When the final touches were put on Easton’s new mural last week, it marked the end of a two-year project for Lisa Congdon.
Congdon, the artist behind the mural, was first approached by Greater Easton Development Partnership board member Bill Strickland about the possibility of coming to Easton to paint a mural before the pandemic of COVID-19. But plans for summer 2020 have been put on hold and have been resumed more recently with a whole new emotional meaning.
The mural, officially titled “We Gon Be Alright: A Tribute to Adé Hogue”, adorns the wall on the Church Street side of the Easton Public Market. This is the eighth piece of mural art in the Easton Murals project, a collaboration between GEDP and Brick + Mortar Gallery. It’s also the first step in a planned renovation of the market’s rear entrance, which will be transformed into a small plaza once the city’s North Fourth Street Garage is completed, according to a statement from GEDP.
Adé Hogue was an artist and designer in his own right, as well as a friend to Congdon through their work and shared love of cycling, and during the two-year wait to get to work, Congdon invited Hogue to get involved in the mural project. They would each design a mural to paint over Memorial Day weekend to coincide with the Easton Twilight Criterium, in which Hogue planned to race.
But just days after scheduling a Zoom meeting last October with Strickland, who is also the chief rider of Hearst’s Bicycling magazine, and GEDP executive director Jared Mast, Hogue died after being hit by a car while he was cycling in Chicago, where he lived.
“This is a special mural for us in so many ways, one of which is that we were able to help create the mural with Lisa,” Mast said in a statement. “But this mural also commemorates a cyclist who we had a connection with because he intended to come to Easton to paint a mural alongside Lisa, but was then tragically beaten and killed. I hope this mural will help anchor the place not only with positivity and beauty, but also serve as a place of remembrance and appreciation for Ade’.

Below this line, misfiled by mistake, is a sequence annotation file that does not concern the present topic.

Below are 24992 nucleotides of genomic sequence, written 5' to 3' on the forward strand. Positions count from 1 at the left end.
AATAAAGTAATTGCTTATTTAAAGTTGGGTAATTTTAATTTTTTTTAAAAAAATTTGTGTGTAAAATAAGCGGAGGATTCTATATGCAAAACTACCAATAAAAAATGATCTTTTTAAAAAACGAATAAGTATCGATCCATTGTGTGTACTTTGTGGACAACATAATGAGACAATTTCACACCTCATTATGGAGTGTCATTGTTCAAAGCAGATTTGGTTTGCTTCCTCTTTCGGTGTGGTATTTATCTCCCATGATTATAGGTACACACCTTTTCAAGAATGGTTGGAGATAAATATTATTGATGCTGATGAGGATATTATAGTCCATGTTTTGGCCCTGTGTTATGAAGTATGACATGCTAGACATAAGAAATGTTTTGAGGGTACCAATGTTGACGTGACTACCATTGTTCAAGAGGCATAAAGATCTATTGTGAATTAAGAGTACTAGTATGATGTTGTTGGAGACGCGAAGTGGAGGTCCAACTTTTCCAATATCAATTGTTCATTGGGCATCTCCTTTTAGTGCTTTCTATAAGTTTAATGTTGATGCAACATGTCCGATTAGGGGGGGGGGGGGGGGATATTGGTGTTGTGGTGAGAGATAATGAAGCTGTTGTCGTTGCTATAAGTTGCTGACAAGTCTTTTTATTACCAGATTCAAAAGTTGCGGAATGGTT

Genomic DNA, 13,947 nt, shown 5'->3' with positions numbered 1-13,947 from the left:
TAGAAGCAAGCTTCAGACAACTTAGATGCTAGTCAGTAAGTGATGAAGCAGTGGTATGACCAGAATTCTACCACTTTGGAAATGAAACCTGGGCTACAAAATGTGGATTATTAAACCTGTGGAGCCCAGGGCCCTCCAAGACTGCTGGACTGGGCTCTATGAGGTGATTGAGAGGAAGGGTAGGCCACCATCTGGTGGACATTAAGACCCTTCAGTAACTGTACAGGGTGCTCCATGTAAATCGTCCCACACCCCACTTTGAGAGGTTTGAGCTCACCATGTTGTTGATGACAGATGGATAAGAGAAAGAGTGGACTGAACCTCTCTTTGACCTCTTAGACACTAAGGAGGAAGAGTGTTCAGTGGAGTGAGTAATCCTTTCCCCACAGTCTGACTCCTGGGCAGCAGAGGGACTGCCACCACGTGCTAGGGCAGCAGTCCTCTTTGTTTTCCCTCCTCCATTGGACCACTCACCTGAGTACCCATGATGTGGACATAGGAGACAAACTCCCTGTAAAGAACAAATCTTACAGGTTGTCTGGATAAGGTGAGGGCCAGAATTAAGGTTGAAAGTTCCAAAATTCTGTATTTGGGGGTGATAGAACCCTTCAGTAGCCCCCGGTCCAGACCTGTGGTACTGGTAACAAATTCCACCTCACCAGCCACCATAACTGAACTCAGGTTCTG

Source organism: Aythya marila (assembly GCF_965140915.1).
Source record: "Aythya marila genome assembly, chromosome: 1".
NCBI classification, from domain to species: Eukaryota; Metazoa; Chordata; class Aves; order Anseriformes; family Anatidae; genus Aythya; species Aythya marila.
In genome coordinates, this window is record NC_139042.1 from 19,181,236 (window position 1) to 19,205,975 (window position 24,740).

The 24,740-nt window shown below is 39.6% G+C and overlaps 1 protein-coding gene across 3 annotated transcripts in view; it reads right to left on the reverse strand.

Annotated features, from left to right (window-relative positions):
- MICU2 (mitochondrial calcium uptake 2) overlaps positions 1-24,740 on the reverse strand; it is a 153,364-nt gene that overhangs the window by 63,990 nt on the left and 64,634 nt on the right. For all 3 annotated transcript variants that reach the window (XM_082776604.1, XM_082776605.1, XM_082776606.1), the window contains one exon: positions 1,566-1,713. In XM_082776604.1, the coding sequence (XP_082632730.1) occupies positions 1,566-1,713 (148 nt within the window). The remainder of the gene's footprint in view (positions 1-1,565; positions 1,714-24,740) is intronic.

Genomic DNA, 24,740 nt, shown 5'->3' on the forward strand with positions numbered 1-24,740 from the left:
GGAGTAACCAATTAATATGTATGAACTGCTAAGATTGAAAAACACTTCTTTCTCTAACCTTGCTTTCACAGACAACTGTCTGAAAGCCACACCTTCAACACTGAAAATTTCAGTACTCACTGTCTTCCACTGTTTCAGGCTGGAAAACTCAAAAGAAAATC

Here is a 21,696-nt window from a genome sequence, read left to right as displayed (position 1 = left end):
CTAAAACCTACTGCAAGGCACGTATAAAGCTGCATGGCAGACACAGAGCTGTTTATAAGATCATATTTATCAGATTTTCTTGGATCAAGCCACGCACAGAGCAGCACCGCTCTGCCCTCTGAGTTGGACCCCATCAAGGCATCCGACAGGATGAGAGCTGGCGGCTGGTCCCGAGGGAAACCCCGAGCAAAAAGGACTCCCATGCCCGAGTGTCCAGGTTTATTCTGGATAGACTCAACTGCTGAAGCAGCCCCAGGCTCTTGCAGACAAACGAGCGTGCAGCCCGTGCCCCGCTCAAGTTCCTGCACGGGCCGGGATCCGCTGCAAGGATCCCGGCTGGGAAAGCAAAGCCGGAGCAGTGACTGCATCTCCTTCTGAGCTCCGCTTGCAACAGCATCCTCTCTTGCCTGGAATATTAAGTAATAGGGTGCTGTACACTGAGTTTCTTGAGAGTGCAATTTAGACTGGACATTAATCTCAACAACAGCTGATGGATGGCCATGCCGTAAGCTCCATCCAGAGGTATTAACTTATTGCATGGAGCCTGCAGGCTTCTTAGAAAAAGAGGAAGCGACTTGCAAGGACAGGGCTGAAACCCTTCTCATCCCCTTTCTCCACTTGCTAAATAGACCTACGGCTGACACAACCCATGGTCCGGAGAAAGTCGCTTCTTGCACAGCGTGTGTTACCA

When she sat down to draw a design for the mural, Congdon knew the best job she could do was to honor and remember her friend.
“I wanted to take this opportunity to pay tribute to my friend who I loved who died too young,” she said by phone Friday from her home in Portland, Oregon. “I wanted the artwork to somehow reflect his sensibility.”
The “We Gon Be Alright” in the center of the mural comes from Kendrick Lamar’s song “Alright,” but it’s a phrase Hogue picked up and used in his work during the pandemic – once many people had need to remind. Congdon pointed this out in a dedication in the lower left corner so passers-by can learn more about Hogue and experience his work. “I wanted to make sure people understood that I wasn’t trying to make fun of Kendrick Lamar,” she said. “These are words that were important to someone, and they are also an important message for us.”
Congdon obtained permission from Hogue’s family and his foundation, which was established after his death, to use Hogue’s style of lettering for the mural to posthumously incorporate his work, which, according to she gave the impression of a collaboration between her and her late friend. Behind the words are layered bright and bold symbols and images that, for Congdon, echo Hogue’s life. Namely, the bicycle and the bird flying above, as well as the rose, which was his favorite flower.
“These are all homages to him and reflections on him in some way,” she said, “but also symbols that are general and that we all relate to and have a relationship with.”
The overall design for the mural came quite easily to Congdon, who said she normally worked on her work. When she sat down to sketch the mural, it was done in just a few hours. “I feel like in some ways Adé had to guide me,” she said.
Work on the mural itself began on May 26 and ended on a scorching May 30 in which Congdon and the volunteers who helped with the mural worked in 90-degree heat.
The weather might have been a little more of a hindrance, but when it rained on Saturday afternoon, Congdon had planned to take that time anyway to ride the Criterium community bike ride with a group honoring Hogue. , then to look at the list of races in which her friend would have participated.
“Bicycling and art are powerful connectors between people and expressions of life, exuberance and freedom – qualities that Adé also embodied,” Strickland said in the statement. “Having Lisa’s mural in what will be one of Easton’s best public spaces will be a wonderful reminder for all of us to cherish life and each other.”
Our journalism needs your support. Please subscribe today to lehighvalleylive.com.
Connor Lagore can be reached at [email protected].